From the 16th century, the representation and voice of the kingdom was held by an assembly of deputies and representatives of the cities of the kingdom, the Cortes or Junta of the Kingdom of Galicia.This institution was forcibly discontinued in 1833 when the kingdom was divided into four administrative provinces with no legal mutual links.It had a population of 2,718,525 in 2016 including its offshore islands and islets, among them Cíes Islands, Ons, Sálvora, Cortegada, and—the largest and most populated—A Illa de Arousa.The area now called Galicia was first inhabited by humans during the Middle Paleolithic period, and it takes its name from the Gallaeci, the Celtic people living north of the Douro River during the last millennium BC, in a region largely coincidental with that of the Iron Age local Castro culture.Its topographic and climatic conditions have made animal husbandry and farming the primary source of Galicia's wealth for most of its history, allowing for a relative high density of population.With the exception of shipbuilding and food processing, Galicia was based on a farming and fishing economy until after the mid-20th century, when it began to industrialize.In 711, the Islamic Umayyad Caliphate invaded the Iberian Peninsula conquering the Visigoth kingdom of Hispania by 718, but soon Galicia was incorporated into the Christian kingdom of Asturias by 740.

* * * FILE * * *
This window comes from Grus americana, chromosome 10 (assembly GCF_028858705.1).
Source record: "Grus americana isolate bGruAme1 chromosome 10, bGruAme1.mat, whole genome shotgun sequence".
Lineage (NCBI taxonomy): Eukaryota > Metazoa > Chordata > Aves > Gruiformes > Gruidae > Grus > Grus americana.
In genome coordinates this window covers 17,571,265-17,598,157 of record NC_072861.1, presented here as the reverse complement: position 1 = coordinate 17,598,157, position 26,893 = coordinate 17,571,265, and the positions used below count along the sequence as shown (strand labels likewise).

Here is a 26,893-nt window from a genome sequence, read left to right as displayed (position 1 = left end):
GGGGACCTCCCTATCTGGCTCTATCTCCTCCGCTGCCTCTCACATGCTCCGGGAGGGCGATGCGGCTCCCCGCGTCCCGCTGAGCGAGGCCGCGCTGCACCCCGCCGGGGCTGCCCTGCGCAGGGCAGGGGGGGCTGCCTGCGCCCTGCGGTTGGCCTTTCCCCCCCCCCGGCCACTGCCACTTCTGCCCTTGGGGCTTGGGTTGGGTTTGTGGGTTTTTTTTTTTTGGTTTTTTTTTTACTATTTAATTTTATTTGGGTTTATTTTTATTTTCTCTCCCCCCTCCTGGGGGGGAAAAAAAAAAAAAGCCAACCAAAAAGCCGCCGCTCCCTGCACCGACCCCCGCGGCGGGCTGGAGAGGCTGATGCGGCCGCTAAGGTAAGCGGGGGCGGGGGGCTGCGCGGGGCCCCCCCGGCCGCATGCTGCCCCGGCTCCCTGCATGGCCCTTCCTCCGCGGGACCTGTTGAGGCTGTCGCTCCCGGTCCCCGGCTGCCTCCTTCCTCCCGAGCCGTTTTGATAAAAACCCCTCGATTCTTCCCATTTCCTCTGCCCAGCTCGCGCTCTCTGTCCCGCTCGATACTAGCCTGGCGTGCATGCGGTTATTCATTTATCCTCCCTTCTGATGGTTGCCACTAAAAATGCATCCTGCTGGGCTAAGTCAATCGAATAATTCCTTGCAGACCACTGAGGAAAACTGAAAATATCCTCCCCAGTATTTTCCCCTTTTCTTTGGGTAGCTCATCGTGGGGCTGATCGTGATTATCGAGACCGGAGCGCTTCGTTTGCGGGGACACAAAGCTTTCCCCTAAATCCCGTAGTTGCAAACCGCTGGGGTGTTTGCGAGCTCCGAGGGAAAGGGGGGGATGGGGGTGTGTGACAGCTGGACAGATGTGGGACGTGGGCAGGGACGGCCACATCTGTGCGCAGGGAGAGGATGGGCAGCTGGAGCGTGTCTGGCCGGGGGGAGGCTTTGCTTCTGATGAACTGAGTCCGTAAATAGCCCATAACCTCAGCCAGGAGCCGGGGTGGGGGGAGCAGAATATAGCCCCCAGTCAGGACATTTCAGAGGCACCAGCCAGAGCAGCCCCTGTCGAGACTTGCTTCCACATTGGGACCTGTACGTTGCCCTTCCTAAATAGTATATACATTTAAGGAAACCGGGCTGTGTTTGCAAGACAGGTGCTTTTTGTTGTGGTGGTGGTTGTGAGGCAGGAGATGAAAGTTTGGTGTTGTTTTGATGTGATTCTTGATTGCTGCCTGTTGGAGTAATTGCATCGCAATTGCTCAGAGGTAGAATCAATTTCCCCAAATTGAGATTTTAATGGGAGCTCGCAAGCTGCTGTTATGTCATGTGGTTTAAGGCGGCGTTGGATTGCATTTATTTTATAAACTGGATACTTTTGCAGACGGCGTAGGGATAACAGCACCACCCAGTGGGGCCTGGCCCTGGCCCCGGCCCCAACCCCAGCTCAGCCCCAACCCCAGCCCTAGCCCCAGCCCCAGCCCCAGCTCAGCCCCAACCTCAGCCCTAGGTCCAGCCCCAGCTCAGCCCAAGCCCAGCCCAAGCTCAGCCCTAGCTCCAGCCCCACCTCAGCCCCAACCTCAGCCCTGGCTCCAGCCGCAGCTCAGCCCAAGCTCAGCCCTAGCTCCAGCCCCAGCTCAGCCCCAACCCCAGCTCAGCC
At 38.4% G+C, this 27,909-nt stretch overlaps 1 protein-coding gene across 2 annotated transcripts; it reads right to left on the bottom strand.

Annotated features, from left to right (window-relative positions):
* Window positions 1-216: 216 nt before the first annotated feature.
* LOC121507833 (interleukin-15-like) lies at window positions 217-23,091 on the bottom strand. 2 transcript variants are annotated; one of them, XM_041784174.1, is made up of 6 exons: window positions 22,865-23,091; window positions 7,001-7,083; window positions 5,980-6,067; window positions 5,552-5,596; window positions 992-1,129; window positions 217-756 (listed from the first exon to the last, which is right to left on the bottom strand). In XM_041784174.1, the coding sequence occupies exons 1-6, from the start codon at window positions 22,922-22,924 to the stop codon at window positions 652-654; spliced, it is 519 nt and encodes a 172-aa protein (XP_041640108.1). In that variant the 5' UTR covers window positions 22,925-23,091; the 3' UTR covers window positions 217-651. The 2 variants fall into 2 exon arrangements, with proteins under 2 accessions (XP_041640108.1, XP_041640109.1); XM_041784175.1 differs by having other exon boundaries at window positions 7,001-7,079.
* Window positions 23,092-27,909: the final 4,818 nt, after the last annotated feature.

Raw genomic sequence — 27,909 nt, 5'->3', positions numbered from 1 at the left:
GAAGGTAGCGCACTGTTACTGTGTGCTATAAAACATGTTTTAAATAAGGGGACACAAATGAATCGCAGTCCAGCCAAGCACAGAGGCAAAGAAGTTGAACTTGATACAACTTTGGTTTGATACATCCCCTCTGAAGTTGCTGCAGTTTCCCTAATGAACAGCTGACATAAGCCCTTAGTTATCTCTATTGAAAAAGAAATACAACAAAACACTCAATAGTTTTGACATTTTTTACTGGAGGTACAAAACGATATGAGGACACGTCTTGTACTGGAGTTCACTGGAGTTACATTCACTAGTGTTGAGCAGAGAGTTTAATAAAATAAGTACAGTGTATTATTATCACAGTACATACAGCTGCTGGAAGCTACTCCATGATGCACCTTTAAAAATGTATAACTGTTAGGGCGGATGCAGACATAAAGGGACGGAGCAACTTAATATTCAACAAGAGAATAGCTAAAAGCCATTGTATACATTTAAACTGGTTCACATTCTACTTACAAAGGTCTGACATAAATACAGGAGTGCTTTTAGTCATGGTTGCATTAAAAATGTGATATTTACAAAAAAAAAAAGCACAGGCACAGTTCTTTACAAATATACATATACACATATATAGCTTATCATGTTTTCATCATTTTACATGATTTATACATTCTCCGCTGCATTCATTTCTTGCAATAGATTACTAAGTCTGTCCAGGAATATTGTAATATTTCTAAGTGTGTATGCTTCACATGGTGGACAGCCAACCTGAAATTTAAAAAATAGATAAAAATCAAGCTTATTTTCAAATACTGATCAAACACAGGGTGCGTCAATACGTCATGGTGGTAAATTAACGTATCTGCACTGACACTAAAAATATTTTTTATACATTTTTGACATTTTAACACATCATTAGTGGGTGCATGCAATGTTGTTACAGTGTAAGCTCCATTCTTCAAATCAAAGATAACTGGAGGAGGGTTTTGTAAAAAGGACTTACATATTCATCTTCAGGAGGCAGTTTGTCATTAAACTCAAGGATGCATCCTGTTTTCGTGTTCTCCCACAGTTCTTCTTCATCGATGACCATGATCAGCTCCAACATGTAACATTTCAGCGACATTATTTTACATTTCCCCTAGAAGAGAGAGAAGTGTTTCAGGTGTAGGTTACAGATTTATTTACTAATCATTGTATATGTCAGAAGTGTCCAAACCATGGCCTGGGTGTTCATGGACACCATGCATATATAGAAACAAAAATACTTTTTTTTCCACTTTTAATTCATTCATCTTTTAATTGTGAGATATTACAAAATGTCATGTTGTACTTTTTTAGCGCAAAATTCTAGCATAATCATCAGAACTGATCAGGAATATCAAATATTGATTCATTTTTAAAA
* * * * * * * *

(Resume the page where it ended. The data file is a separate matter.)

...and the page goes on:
The interior of Galicia is characterized by a hilly landscape; mountain ranges rise to 2,000 m (6,600 ft) in the east and south.
The political capital is Santiago de Compostela, in the province of A Coruña.
Vigo, in the province of Pontevedra, is the most populous municipality, with 292,817 (2016), while A Coruña is the most populous city, with 215,227 (2014).
Within each tumulus is a stone burial chamber known locally as anta (dolmen), frequently preceded by a corridor.
Galicia was later influenced by the Bell Beaker culture.